Saturday, October 17, 2009

Bishop Ackerman, the Presiding Bishop, and the Canons

[A number of people have commented that my original title and introductory satirical quotation were a distraction from some very valid observations regarding the Presiding Bishop's actions toward Bishop Ackerman, hence this updated version.]

Today, a very godly and humble Bishop, the Rt. Rev. Keith Keith L. Ackerman, received communications from the Presiding Bishop of the Episcopal Church, accepting his "renunciation of ordained ministry." There is only one problem: Bishop Ackerman never had any intention of renouncing his ministry.

I know from speaking with Bishop Ackerman that he sent the Presiding Bishop a handwritten letter merely asking to have his credentials transferred to the Diocese of Bolivia. He said that he had no intention of renouncing his orders and that, while he intends to assist Bishop Lyons in work in Bolivia, he also wished to remain available to assist bishops in the United States, as requested.

The Presiding Bishop says that “...there is no provision for transferring a bishop to another province.” But that is not true. Title III, Canon 10, Sec. 2, provides for the reception of “Clergy Ordained by Bishops of Churches in Communion with This Church” by means of Letters Dimissory and states:
(3) The provisions of this Section 1 shall be fully applicable to all Members of the Clergy (emphasis mine) ordained in any Church in the process of entering the historic episcopal succession with which The Episcopal Church is in full communion as specified in Canon I.20, subject to the covenant of the two Churches as adopted by the General Convention.

And a subsection states that the churches from which such a clergy may be received includes:
(i) those duly constituted Dioceses, Provinces, and regional Churches in communion with the See of Canterbury,

So if the Episcopal Church can receive clergy (and bishops are included when it says “all Members of the Clergy”) from other provinces of the Anglican Communion by means of Letters Dimmisory, then it can issue those same letters when a bishop or other member of the clergy transfers to another province of the Anglican Communion.

And, of course, the Episcopal Church has transferred clergy to other provinces of the Anglican Communion throughout its history. If one reviews the clergy list in The Episcopal Church Annual in most years one will find a section listing “Clergy Transferred to Other Churches” with the country or province to which the clergy have transferred given in parentheses. For instance, if you look in the 2003 Annual you find the name of the late Peter Toon followed by (England), because the Rev. Dr. Peter Toon, who continued to live and minister in the United States until his death earlier this year, transferred his canonical residence back to England in 2002.

Further, it is not even necessary for the Presiding Bishop to be involved in transferring a bishop to another province or diocese elsewhere in the Anglican Communion.

CANON III.10.2(a)(2) provides only that Letters Dimissory be issued by “the hand and seal of the Bishop with whose Diocese the person has been last connected.”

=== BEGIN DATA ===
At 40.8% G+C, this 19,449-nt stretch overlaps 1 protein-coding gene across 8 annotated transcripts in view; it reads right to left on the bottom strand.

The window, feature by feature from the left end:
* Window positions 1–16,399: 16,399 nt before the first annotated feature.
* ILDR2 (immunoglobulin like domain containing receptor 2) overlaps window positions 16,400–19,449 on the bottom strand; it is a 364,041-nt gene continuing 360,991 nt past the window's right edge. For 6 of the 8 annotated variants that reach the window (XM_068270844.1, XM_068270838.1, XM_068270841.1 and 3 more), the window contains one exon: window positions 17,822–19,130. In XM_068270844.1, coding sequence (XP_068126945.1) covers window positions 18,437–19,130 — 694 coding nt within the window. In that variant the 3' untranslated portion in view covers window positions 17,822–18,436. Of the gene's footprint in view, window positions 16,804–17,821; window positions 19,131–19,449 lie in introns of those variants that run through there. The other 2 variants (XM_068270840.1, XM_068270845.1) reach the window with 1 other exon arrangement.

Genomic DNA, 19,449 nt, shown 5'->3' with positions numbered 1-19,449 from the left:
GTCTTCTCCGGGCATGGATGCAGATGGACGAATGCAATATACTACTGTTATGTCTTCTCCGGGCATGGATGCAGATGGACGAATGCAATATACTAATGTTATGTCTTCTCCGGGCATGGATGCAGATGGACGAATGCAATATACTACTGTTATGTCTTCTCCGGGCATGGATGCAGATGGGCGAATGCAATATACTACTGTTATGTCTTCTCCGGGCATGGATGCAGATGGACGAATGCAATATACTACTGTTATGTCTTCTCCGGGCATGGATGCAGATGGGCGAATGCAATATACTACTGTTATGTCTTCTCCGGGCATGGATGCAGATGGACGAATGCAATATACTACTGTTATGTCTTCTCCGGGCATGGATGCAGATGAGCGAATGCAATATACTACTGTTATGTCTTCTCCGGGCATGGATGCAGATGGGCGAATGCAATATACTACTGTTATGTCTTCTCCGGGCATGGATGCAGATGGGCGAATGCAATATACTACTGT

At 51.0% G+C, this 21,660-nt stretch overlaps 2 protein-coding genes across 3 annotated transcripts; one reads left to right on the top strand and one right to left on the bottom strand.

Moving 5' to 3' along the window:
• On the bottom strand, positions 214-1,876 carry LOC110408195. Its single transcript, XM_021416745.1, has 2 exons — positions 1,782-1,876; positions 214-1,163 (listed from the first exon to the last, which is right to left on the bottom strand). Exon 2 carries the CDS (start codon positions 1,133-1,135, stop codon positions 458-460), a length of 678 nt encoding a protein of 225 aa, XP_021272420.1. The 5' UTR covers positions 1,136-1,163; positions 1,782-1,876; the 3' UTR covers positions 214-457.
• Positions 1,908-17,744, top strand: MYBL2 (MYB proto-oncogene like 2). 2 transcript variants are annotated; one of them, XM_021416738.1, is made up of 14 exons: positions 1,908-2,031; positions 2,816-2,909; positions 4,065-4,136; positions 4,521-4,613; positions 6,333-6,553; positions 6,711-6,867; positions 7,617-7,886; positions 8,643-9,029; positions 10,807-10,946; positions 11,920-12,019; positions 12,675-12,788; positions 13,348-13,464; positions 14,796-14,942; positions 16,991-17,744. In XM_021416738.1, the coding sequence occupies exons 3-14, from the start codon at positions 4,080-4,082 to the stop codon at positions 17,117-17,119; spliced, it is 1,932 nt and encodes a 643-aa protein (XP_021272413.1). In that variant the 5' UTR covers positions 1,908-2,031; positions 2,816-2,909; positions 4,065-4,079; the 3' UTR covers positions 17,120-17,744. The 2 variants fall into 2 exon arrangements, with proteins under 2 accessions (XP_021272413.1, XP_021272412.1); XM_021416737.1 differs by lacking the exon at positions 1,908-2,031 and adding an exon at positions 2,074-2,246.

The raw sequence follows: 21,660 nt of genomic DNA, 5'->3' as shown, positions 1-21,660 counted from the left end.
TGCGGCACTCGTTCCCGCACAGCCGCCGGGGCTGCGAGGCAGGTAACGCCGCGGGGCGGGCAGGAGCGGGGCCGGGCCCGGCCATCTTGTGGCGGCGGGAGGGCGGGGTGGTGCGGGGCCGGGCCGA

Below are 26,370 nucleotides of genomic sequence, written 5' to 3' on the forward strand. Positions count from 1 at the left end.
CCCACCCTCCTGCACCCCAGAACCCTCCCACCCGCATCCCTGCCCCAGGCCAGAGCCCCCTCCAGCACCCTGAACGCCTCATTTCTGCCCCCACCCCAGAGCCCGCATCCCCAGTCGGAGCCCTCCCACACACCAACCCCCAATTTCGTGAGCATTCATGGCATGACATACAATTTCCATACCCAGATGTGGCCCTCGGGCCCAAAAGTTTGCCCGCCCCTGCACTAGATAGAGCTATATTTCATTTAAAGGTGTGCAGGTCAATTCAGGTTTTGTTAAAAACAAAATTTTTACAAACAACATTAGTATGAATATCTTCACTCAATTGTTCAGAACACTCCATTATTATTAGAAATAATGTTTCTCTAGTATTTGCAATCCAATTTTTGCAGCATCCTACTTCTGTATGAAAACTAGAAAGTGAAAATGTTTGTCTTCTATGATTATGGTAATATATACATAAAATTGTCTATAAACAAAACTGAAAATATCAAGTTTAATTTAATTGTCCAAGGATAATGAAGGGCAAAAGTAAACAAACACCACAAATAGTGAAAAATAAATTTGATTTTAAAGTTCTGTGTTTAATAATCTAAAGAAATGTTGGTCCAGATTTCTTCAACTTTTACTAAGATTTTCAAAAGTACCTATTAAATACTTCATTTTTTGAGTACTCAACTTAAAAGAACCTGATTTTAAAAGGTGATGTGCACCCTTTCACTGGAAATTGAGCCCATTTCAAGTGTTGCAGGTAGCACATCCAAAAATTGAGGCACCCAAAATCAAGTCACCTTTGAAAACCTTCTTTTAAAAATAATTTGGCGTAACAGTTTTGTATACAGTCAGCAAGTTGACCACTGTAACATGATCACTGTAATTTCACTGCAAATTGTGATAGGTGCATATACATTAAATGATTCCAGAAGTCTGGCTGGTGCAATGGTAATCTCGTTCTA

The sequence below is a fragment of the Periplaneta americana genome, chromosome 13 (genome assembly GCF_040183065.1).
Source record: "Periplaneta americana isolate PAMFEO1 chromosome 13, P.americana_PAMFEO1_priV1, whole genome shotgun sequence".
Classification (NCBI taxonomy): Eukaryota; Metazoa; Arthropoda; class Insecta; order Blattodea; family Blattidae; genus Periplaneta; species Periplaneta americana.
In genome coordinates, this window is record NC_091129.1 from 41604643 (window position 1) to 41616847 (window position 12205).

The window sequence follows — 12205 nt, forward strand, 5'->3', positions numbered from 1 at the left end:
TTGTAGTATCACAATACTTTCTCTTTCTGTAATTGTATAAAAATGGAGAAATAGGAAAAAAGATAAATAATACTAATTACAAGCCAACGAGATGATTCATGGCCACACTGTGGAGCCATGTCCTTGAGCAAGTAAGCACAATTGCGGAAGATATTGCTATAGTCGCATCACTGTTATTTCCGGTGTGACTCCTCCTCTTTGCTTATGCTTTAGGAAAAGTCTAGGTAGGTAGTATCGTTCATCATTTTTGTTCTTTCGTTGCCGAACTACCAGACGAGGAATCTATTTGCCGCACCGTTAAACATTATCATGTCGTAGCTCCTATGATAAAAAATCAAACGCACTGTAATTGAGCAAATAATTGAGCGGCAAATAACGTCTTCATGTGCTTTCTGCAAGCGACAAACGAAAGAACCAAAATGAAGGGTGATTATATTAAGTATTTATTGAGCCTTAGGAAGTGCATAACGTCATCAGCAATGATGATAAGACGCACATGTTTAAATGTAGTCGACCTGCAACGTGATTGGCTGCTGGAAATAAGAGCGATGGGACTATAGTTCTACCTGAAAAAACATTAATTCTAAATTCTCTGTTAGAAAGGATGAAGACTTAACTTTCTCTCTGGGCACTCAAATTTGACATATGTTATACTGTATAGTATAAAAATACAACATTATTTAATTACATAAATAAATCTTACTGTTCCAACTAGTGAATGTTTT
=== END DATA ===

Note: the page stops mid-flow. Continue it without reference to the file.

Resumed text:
That a resigned bishop (such as Bishop Ackerman) may transfer to another diocese is indicated in CANON III.12.8(i) which states:
A resigned Bishop may, at the discretion of the Bishop of the Diocese in which the resigned Bishop resides, and upon presentation of Letters Dimissory from the Ecclesiastical Authority of the Diocese in which the resigned Bishop has had canonical residence most recently, be enrolled among the Clergy of the new Diocese, and become subject to its Constitution and Canons including being given a seat and vote in the Diocesan Convention, in accordance with its canonical provisions for qualification of clergy members.

This Canon demonstrates that Bishops are considered to have canonical residence in a diocese and that this canonical residence can be transferred by means of Letters Dimissory. Consequently, the “Ecclesiastical Authority of the Diocese in which the resigned Bishop has had canonical residence most recently” (presumably the “Provisional Bishop” of Quincy) could have transferred Bishop Ackerman to Bishop Lyons in Bolivia by means of Letters Dimissory and his transfer have been recorded without any recourse to the Presiding Bishop or the purported “renunciation” which the PB is now asserting.

It will be remembered that the Presiding Bishop also erroneously asserted that Bishop Henry Scriven renounced his orders when he returned to England. (See 1, 2, and 3.) If the Presiding Bishop would only have bothered to check for precedents in how such tranfers were handled, she could have avoided the scandal of, once again, misinterpreting the canons.


mousestalker said...

Well, when a bishop won't supply a document to fit the predetermined narrative, you just have to roll up your sleeves and write the letter for him.

More to the point and less sarcastically, when you believe that you are doing good, and you have abandoned all the touchstones of determining whether your conduct is moral, it's hard to fight the idea that the end justifies the means.

The Presiding Bishop has in her mind what is to her, and to many within the Episcopal Church, a noble goal. The rest of us are stumbling blocks of one size or another on the road to that goal.

wnpaul said...

I don't think the Presiding Bishop had any intention of avoiding what she considers not a scandal but the inheren prerogative of her office: picking and interpreting the canons and the doctrines as she thinks best suits her agenda.